Tori Mueller speaks with St. James Middle/High School students about teen suicide and self-harm

Sean Ellertson
St. James Plaindealer

Throughout the school day on Monday, Tori Mueller, Treatment Director at Sioux Trails Mental Health Center, spoke with St. James Middle/Senior High School students on mental health, depression, anxiety, self-harm, and teen suicide.

Mueller was a guest on one of the Teen Talk podcast episodes conducted by St. James students. Mueller's familiarity with St. James her ability to connect with students was a large part of the reason why St. James Middle/High School Principal Karla Beck chose her to lead the presentations.

"During COVID-19 and during the pandemic, the problem magnified because kids have been living in their basements and their bedrooms and living through tragedy after tragedy," said Beck.  "I have taken way too many calls from parents this school year and hearing them say 'my child is in a 72-hour hold,'" said Beck. "Thank God we have not lost anyone. This is a real subject, and we cannot brush [it] under the table. We cannot pretend it's not here. It's very much an unfortunate reality.

"I can no longer sit by and hope it doesn't happen. We have a crisis here."

"As a principal, there's a time when you see a significant need and as the leader of the building, you have to address it before you have to address it in a reactive way."

In the presentations, Mueller first started with asking students a variety of questions about students' loved ones and those who they knew who had either talked about suicide, attempted suicide, or those who had committed suicide.

In the 11th grade presentation at 2:15, all students remained standing when asked if they knew of someone who had expressed suicidal thoughts.

"And like almost every other class before you, a lot of you are still standing," said Mueller to the group. 

"We know it's real within our lives."

A handful of students remained standing following being asked if they had known anyone who had committed suicide.

"Generally speaking nearly every student at that school knew someone who had suicidal thoughts," said Mueller. "Most of them knew someone who had talked about it. The number of students who knew someone who had attempted or completed was also alarmingly high. Overall I would say 50-75% of all students in each grade knew someone who had attempted or completed."

Mueller then showed a Tedx Talk Youth from Sadie Penn, who told her story about suicide, and how she helped others seek help.

Throughout the presentations, Mueller shared data about students and self-harm and suicide data.

Minnesota ranks 11th in the United States in teen suicide and is above the national average, and over 14,000 students had seriously thought about or attempted suicide in 2016. Suicide attempts among teens across the country have also risen by 35% from 1999-2019.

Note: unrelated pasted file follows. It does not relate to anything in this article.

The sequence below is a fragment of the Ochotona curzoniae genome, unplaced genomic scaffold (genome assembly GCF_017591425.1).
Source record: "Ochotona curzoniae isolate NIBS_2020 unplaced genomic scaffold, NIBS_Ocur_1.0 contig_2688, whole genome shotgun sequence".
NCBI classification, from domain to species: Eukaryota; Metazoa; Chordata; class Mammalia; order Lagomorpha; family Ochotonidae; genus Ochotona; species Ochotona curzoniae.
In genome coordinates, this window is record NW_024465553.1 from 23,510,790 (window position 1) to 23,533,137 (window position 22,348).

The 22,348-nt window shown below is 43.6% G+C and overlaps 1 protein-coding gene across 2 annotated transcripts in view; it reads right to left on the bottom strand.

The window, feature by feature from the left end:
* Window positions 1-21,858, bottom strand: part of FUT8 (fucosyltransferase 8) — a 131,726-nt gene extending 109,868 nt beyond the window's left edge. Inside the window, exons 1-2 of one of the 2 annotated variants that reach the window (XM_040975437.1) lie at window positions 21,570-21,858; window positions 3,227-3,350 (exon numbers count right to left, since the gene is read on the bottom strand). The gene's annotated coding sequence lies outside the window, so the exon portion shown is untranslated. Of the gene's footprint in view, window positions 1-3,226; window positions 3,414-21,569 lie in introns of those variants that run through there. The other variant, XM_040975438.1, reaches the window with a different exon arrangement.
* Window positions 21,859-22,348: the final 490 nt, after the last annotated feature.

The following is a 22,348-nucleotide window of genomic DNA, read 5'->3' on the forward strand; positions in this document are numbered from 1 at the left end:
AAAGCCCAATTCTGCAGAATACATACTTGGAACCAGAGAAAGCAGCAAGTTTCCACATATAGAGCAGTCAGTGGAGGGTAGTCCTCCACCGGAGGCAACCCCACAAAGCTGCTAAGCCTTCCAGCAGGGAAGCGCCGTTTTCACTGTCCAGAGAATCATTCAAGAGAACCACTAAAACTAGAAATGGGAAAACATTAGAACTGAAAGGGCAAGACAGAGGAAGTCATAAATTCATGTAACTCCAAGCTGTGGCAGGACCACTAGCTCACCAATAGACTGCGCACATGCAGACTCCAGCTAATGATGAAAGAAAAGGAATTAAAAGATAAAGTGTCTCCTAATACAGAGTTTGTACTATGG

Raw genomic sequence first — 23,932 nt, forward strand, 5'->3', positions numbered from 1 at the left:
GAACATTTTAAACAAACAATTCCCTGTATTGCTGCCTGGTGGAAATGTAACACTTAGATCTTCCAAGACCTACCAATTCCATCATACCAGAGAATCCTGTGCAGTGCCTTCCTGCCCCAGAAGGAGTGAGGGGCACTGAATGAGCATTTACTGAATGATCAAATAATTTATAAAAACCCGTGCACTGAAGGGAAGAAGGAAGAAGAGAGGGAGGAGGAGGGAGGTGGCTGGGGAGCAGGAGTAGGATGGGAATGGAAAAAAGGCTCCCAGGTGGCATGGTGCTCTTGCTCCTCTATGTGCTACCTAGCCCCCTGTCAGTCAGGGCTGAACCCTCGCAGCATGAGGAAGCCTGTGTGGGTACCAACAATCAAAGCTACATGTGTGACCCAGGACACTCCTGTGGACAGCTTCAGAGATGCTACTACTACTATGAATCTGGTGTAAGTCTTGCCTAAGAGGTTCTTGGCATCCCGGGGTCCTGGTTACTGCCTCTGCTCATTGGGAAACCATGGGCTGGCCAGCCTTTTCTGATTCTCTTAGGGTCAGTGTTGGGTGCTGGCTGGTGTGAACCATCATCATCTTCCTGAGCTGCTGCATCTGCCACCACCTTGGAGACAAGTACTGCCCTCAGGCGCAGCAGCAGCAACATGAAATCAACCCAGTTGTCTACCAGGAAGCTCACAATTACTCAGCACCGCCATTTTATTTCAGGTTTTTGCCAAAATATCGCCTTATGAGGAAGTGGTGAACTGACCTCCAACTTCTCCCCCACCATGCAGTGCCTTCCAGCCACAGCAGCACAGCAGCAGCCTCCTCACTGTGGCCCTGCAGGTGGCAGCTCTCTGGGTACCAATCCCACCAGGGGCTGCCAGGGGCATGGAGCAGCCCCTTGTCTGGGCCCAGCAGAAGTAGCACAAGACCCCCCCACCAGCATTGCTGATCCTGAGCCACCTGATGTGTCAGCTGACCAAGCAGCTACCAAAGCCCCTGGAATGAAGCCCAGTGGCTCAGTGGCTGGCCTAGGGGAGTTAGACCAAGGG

Mueller discussed potential warning signs and causes of harmful thoughts, and COVID-19's impact on suicide rates.

"Some people have spent the majority of the last year in their bedroom," said Mueller. "People are having more mental health symptoms, likely, because of the stress and isolation."

Some of the warning signs were subtle talks of being constantly tired or feeling hopeless, being withdrawn, or as direct as claiming self-harm or suicidal thoughts. Increased use of drugs or alcohol, as well as risky behavior, and were also cited as being warning signs.

Mueller also stated that some contemplating suicide will present a letter to be opened at a later date. Mueller urged students to not wait and to open it immediately.

"Do not listen to them. Open it. Open it every time. An angry friend, a pissed-off friend even, is much better than a dead friend."

When talking about how to help, Mueller discussed the BeThe1To campaign through the National Suicide Prevention Lifeline.

The campaign presents five steps: ask, be there, keep them safe, help them connect, and follow-up.

Throughout the week, St. James Middle/High School students engaged in conversations all week in their advisory classes to expand upon the #BeThe1To curriculum learned on Monday.

"I want our kids and staff to understand that mental health isn't taboo," said Beck. "If you are in a bad place with your mental, social, and emotional being, that we should be able to help address those things and that they shouldn't be seen as unapproachable."

Mueller has been with Sioux Trails for 11 years. Typically, her presentations are directed more towards school staff.

"I have given many presentations since I started in management, however, most of the suicide presentations have been geared toward the school staff," said Mueller. "This was my first suicide presentation for students specifically. Students tend to be more engaged around other topics they are more comfortable with such as bullying, however, something as serious as suicide definitely hit some students harder than others. Some of the grades were much more able to engage while some became quiet very quickly."